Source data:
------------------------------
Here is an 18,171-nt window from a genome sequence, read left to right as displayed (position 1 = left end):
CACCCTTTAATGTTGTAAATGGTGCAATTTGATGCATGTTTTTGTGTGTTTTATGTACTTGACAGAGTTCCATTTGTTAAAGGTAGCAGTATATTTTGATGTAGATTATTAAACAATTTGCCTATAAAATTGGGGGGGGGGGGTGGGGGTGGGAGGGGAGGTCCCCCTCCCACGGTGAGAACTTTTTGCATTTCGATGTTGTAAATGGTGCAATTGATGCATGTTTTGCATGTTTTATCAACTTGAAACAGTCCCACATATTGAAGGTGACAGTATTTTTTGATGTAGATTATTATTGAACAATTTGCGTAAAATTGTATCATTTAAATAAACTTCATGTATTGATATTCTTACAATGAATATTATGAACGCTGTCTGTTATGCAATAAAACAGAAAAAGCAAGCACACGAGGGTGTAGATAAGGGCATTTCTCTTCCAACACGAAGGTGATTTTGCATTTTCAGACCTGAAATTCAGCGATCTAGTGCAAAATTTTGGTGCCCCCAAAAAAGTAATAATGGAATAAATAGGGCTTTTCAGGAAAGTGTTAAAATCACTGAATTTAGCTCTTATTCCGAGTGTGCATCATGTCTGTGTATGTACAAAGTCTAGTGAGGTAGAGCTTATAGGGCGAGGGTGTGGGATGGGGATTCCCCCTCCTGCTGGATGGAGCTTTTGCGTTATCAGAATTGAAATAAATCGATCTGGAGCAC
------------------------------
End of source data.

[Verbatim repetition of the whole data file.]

Here is an 18,171-nt window from a genome sequence, read left to right as displayed (position 1 = left end):
CACCCTTTAATGTTGTAAATGGTGCAATTTGATGCATGTTTTTGTGTGTTTTATGTACTTGACAGAGTTCCATTTGTTAAAGGTAGCAGTATATTTTGATGTAGATTATTAAACAATTTGCCTATAAAATTGGGGGGGGGGGGTGGGGGTGGGAGGGGAGGTCCCCCTCCCACGGTGAGAACTTTTTGCATTTCGATGTTGTAAATGGTGCAATTGATGCATGTTTTGCATGTTTTATCAACTTGAAACAGTCCCACATATTGAAGGTGACAGTATTTTTTGATGTAGATTATTATTGAACAATTTGCGTAAAATTGTATCATTTAAATAAACTTCATGTATTGATATTCTTACAATGAATATTATGAACGCTGTCTGTTATGCAATAAAACAGAAAAAGCAAGCACACGAGGGTGTAGATAAGGGCATTTCTCTTCCAACACGAAGGTGATTTTGCATTTTCAGACCTGAAATTCAGCGATCTAGTGCAAAATTTTGGTGCCCCCAAAAAAGTAATAATGGAATAAATAGGGCTTTTCAGGAAAGTGTTAAAATCACTGAATTTAGCTCTTATTCCGAGTGTGCATCATGTCTGTGTATGTACAAAGTCTAGTGAGGTAGAGCTTATAGGGCGAGGGTGTGGGATGGGGATTCCCCCTCCTGCTGGATGGAGCTTTTGCGTTATCAGAATTGAAATAAATCGATCTGGAGCAC